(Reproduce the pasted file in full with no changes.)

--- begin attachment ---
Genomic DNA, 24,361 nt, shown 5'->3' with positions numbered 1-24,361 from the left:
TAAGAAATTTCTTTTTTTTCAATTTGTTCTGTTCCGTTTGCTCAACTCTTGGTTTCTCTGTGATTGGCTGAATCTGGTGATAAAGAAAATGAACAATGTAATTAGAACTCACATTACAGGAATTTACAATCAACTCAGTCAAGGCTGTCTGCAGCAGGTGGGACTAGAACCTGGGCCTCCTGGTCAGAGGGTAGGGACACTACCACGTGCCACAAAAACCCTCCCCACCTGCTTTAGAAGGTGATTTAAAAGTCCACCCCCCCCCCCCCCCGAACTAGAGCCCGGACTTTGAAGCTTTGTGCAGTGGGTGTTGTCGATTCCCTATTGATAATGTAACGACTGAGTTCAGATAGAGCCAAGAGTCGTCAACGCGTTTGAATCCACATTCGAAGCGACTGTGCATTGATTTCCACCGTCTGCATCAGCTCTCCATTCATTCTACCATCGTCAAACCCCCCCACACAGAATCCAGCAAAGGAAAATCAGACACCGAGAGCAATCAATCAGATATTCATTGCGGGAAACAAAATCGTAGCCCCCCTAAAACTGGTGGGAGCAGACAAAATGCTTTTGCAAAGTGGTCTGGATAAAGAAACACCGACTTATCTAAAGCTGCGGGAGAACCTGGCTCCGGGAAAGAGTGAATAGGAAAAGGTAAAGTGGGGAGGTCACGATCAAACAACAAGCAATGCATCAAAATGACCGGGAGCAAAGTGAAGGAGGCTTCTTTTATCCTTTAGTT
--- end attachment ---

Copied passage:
Genomic DNA, 24,361 nt, shown 5'->3' with positions numbered 1-24,361 from the left:
TAAGAAATTTCTTTTTTTTCAATTTGTTCTGTTCCGTTTGCTCAACTCTTGGTTTCTCTGTGATTGGCTGAATCTGGTGATAAAGAAAATGAACAATGTAATTAGAACTCACATTACAGGAATTTACAATCAACTCAGTCAAGGCTGTCTGCAGCAGGTGGGACTAGAACCTGGGCCTCCTGGTCAGAGGGTAGGGACACTACCACGTGCCACAAAAACCCTCCCCACCTGCTTTAGAAGGTGATTTAAAAGTCCACCCCCCCCCCCCCCCGAACTAGAGCCCGGACTTTGAAGCTTTGTGCAGTGGGTGTTGTCGATTCCCTATTGATAATGTAACGACTGAGTTCAGATAGAGCCAAGAGTCGTCAACGCGTTTGAATCCACATTCGAAGCGACTGTGCATTGATTTCCACCGTCTGCATCAGCTCTCCATTCATTCTACCATCGTCAAACCCCCCCACACAGAATCCAGCAAAGGAAAATCAGACACCGAGAGCAATCAATCAGATATTCATTGCGGGAAACAAAATCGTAGCCCCCCTAAAACTGGTGGGAGCAGACAAAATGCTTTTGCAAAGTGGTCTGGATAAAGAAACACCGACTTATCTAAAGCTGCGGGAGAACCTGGCTCCGGGAAAGAGTGAATAGGAAAAGGTAAAGTGGGGAGGTCACGATCAAACAACAAGCAATGCATCAAAATGACCGGGAGCAAAGTGAAGGAGGCTTCTTTTATCCTTTAGTT